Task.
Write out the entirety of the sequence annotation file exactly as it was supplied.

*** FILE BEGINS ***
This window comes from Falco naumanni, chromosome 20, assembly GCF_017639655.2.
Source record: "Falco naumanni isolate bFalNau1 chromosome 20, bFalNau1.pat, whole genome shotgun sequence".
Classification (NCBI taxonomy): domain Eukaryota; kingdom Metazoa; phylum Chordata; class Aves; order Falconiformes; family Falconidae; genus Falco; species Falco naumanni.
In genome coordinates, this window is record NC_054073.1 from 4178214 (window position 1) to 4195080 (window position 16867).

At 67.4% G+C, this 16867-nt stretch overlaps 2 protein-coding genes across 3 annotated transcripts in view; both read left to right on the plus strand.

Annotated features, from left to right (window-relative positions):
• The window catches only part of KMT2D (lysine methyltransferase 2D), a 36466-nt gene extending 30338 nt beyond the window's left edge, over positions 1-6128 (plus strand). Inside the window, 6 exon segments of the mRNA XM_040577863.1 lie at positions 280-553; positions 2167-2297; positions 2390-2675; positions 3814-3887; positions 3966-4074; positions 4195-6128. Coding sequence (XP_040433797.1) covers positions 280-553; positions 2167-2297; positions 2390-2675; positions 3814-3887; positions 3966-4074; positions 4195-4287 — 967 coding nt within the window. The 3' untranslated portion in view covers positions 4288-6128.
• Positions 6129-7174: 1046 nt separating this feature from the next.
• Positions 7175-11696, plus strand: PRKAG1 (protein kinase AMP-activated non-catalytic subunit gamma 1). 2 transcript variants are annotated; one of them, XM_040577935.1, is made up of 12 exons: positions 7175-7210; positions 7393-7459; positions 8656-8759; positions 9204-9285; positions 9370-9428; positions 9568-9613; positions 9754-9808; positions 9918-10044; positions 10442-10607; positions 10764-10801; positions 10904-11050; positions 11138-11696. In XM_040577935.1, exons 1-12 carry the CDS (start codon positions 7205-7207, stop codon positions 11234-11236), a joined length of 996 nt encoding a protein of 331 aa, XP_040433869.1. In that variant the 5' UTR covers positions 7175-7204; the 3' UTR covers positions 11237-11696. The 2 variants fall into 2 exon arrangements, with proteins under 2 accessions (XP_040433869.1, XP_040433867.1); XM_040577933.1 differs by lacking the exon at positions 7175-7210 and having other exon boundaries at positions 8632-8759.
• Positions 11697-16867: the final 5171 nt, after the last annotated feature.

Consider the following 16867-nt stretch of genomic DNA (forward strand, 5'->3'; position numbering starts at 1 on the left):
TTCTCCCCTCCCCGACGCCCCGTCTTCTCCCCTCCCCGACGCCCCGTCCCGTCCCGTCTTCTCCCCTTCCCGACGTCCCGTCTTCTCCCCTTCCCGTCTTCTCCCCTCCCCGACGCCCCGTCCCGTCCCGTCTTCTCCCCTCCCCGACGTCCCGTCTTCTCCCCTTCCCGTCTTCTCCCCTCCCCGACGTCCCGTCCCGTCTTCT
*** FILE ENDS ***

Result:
This window comes from Falco naumanni, chromosome 20, assembly GCF_017639655.2.
Source record: "Falco naumanni isolate bFalNau1 chromosome 20, bFalNau1.pat, whole genome shotgun sequence".
Classification (NCBI taxonomy): domain Eukaryota; kingdom Metazoa; phylum Chordata; class Aves; order Falconiformes; family Falconidae; genus Falco; species Falco naumanni.
In genome coordinates, this window is record NC_054073.1 from 4178214 (window position 1) to 4195080 (window position 16867).

At 67.4% G+C, this 16867-nt stretch overlaps 2 protein-coding genes across 3 annotated transcripts in view; both read left to right on the plus strand.

Annotated features, from left to right (window-relative positions):
• The window catches only part of KMT2D (lysine methyltransferase 2D), a 36466-nt gene extending 30338 nt beyond the window's left edge, over positions 1-6128 (plus strand). Inside the window, 6 exon segments of the mRNA XM_040577863.1 lie at positions 280-553; positions 2167-2297; positions 2390-2675; positions 3814-3887; positions 3966-4074; positions 4195-6128. Coding sequence (XP_040433797.1) covers positions 280-553; positions 2167-2297; positions 2390-2675; positions 3814-3887; positions 3966-4074; positions 4195-4287 — 967 coding nt within the window. The 3' untranslated portion in view covers positions 4288-6128.
• Positions 6129-7174: 1046 nt separating this feature from the next.
• Positions 7175-11696, plus strand: PRKAG1 (protein kinase AMP-activated non-catalytic subunit gamma 1). 2 transcript variants are annotated; one of them, XM_040577935.1, is made up of 12 exons: positions 7175-7210; positions 7393-7459; positions 8656-8759; positions 9204-9285; positions 9370-9428; positions 9568-9613; positions 9754-9808; positions 9918-10044; positions 10442-10607; positions 10764-10801; positions 10904-11050; positions 11138-11696. In XM_040577935.1, exons 1-12 carry the CDS (start codon positions 7205-7207, stop codon positions 11234-11236), a joined length of 996 nt encoding a protein of 331 aa, XP_040433869.1. In that variant the 5' UTR covers positions 7175-7204; the 3' UTR covers positions 11237-11696. The 2 variants fall into 2 exon arrangements, with proteins under 2 accessions (XP_040433869.1, XP_040433867.1); XM_040577933.1 differs by lacking the exon at positions 7175-7210 and having other exon boundaries at positions 8632-8759.
• Positions 11697-16867: the final 5171 nt, after the last annotated feature.

Consider the following 16867-nt stretch of genomic DNA (forward strand, 5'->3'; position numbering starts at 1 on the left):
TTCTCCCCTCCCCGACGCCCCGTCTTCTCCCCTCCCCGACGCCCCGTCCCGTCCCGTCTTCTCCCCTTCCCGACGTCCCGTCTTCTCCCCTTCCCGTCTTCTCCCCTCCCCGACGCCCCGTCCCGTCCCGTCTTCTCCCCTCCCCGACGTCCCGTCTTCTCCCCTTCCCGTCTTCTCCCCTCCCCGACGTCCCGTCCCGTCTTCT